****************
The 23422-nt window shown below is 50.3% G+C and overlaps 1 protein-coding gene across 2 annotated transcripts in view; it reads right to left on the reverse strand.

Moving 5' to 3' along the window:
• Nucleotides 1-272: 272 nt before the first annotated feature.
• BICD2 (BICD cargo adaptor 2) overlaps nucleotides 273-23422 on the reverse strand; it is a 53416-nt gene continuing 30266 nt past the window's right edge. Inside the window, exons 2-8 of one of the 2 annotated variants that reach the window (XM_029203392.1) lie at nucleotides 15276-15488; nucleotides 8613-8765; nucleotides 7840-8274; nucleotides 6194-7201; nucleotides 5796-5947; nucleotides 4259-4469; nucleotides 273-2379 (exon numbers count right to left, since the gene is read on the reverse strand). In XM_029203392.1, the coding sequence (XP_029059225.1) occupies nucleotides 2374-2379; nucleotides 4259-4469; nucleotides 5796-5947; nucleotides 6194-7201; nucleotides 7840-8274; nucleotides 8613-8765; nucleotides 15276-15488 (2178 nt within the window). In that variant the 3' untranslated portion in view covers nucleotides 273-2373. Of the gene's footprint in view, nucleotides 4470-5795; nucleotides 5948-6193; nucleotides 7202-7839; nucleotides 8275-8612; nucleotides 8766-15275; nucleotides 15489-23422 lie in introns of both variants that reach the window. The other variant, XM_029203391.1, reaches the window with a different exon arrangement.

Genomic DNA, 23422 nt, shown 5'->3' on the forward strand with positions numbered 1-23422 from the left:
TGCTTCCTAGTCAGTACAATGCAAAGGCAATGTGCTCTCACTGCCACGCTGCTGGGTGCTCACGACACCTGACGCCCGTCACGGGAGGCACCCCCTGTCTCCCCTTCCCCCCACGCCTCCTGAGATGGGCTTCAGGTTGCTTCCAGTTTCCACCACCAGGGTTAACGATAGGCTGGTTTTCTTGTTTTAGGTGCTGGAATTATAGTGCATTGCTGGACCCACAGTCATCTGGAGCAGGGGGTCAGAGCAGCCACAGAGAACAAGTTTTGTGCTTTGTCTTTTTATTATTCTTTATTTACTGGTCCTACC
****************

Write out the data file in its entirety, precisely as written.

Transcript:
The 23422-nt window shown below is 50.3% G+C and overlaps 1 protein-coding gene across 2 annotated transcripts in view; it reads right to left on the reverse strand.

Moving 5' to 3' along the window:
• Nucleotides 1-272: 272 nt before the first annotated feature.
• BICD2 (BICD cargo adaptor 2) overlaps nucleotides 273-23422 on the reverse strand; it is a 53416-nt gene continuing 30266 nt past the window's right edge. Inside the window, exons 2-8 of one of the 2 annotated variants that reach the window (XM_029203392.1) lie at nucleotides 15276-15488; nucleotides 8613-8765; nucleotides 7840-8274; nucleotides 6194-7201; nucleotides 5796-5947; nucleotides 4259-4469; nucleotides 273-2379 (exon numbers count right to left, since the gene is read on the reverse strand). In XM_029203392.1, the coding sequence (XP_029059225.1) occupies nucleotides 2374-2379; nucleotides 4259-4469; nucleotides 5796-5947; nucleotides 6194-7201; nucleotides 7840-8274; nucleotides 8613-8765; nucleotides 15276-15488 (2178 nt within the window). In that variant the 3' untranslated portion in view covers nucleotides 273-2373. Of the gene's footprint in view, nucleotides 4470-5795; nucleotides 5948-6193; nucleotides 7202-7839; nucleotides 8275-8612; nucleotides 8766-15275; nucleotides 15489-23422 lie in introns of both variants that reach the window. The other variant, XM_029203391.1, reaches the window with a different exon arrangement.

Genomic DNA, 23422 nt, shown 5'->3' on the forward strand with positions numbered 1-23422 from the left:
TGCTTCCTAGTCAGTACAATGCAAAGGCAATGTGCTCTCACTGCCACGCTGCTGGGTGCTCACGACACCTGACGCCCGTCACGGGAGGCACCCCCTGTCTCCCCTTCCCCCCACGCCTCCTGAGATGGGCTTCAGGTTGCTTCCAGTTTCCACCACCAGGGTTAACGATAGGCTGGTTTTCTTGTTTTAGGTGCTGGAATTATAGTGCATTGCTGGACCCACAGTCATCTGGAGCAGGGGGTCAGAGCAGCCACAGAGAACAAGTTTTGTGCTTTGTCTTTTTATTATTCTTTATTTACTGGTCCTACC